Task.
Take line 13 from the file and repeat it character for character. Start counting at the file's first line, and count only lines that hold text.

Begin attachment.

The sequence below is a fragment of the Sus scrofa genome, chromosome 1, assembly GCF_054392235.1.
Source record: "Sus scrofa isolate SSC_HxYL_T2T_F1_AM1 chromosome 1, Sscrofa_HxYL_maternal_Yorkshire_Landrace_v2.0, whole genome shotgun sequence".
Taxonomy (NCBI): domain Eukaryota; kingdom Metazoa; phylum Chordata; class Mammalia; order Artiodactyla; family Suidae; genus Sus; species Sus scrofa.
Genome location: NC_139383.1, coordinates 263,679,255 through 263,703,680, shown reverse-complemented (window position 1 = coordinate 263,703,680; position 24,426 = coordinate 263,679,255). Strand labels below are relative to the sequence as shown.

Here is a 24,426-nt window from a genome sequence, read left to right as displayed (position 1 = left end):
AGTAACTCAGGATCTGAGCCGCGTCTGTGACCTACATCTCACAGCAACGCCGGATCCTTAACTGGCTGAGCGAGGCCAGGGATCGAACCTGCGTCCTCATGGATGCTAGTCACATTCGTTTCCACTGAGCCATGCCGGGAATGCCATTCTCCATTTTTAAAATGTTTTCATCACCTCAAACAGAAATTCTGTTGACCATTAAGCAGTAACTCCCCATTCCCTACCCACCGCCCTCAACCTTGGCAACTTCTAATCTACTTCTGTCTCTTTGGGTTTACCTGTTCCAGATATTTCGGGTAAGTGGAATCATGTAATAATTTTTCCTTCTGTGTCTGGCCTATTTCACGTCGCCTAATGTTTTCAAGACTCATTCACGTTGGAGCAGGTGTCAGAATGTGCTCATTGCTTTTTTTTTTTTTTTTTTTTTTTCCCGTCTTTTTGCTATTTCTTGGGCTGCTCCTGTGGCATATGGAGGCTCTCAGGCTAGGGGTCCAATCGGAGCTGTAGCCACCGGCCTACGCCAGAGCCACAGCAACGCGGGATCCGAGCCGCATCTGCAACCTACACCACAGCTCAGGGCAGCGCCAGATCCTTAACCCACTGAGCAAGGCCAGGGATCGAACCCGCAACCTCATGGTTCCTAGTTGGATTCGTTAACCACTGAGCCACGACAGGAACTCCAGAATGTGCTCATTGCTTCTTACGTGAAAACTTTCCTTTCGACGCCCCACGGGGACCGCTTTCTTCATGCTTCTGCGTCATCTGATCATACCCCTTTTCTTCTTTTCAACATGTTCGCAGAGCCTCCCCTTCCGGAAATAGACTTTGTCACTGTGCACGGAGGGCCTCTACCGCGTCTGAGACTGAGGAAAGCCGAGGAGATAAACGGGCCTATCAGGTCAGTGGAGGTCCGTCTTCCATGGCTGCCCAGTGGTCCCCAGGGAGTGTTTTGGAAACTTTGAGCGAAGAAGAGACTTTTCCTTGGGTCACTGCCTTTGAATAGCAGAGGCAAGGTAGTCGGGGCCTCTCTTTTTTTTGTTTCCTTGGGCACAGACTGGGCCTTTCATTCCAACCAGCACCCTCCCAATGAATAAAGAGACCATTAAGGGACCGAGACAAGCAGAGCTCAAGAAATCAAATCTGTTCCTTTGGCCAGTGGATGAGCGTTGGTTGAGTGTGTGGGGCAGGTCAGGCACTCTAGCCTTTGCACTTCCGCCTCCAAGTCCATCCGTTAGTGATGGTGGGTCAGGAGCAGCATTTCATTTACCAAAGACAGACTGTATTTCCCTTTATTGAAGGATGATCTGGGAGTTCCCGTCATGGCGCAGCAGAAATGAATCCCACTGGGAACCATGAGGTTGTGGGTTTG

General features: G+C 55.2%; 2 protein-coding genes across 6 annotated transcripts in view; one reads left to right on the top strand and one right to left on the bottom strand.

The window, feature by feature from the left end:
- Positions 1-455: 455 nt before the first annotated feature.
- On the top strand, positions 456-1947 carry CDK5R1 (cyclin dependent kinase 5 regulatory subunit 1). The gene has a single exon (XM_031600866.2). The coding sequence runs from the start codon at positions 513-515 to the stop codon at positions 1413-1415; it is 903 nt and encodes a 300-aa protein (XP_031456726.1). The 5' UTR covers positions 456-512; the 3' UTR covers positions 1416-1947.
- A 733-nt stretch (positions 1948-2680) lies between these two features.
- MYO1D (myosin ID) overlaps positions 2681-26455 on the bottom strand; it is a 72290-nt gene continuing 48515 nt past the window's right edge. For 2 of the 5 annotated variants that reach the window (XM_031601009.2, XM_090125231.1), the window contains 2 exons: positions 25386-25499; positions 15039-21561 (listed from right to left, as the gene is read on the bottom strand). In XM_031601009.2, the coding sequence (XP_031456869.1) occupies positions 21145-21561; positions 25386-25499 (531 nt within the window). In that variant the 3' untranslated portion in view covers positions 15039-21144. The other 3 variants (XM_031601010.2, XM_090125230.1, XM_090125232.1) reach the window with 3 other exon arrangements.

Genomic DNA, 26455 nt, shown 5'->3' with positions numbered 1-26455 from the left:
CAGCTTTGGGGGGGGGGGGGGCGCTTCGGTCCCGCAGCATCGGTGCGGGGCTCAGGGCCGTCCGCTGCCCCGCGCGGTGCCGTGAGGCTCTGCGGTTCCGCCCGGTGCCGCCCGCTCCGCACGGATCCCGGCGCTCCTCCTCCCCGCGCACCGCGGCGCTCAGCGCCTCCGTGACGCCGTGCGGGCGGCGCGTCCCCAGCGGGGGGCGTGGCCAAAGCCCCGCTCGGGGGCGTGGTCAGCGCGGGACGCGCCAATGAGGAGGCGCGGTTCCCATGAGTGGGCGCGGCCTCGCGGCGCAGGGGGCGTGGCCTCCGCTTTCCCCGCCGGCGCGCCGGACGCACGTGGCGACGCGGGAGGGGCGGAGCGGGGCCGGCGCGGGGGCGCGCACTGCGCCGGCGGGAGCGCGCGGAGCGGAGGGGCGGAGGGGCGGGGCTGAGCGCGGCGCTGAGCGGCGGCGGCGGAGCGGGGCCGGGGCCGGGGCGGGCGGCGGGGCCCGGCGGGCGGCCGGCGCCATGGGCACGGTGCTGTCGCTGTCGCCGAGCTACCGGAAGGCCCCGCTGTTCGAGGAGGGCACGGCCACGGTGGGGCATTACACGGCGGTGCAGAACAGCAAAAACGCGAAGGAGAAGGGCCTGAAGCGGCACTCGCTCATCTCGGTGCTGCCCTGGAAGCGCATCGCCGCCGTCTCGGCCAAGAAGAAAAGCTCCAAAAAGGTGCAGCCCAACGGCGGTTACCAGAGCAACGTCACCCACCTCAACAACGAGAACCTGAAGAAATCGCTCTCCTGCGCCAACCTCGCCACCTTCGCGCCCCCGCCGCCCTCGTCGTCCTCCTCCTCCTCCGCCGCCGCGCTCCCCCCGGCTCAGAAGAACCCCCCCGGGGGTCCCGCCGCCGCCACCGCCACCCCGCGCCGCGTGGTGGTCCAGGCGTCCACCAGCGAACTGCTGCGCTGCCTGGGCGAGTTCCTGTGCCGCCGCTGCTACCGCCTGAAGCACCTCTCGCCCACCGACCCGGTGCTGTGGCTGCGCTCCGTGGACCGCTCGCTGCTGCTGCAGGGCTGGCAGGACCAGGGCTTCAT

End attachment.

Genomic DNA, 26455 nt, shown 5'->3' with positions numbered 1-26455 from the left: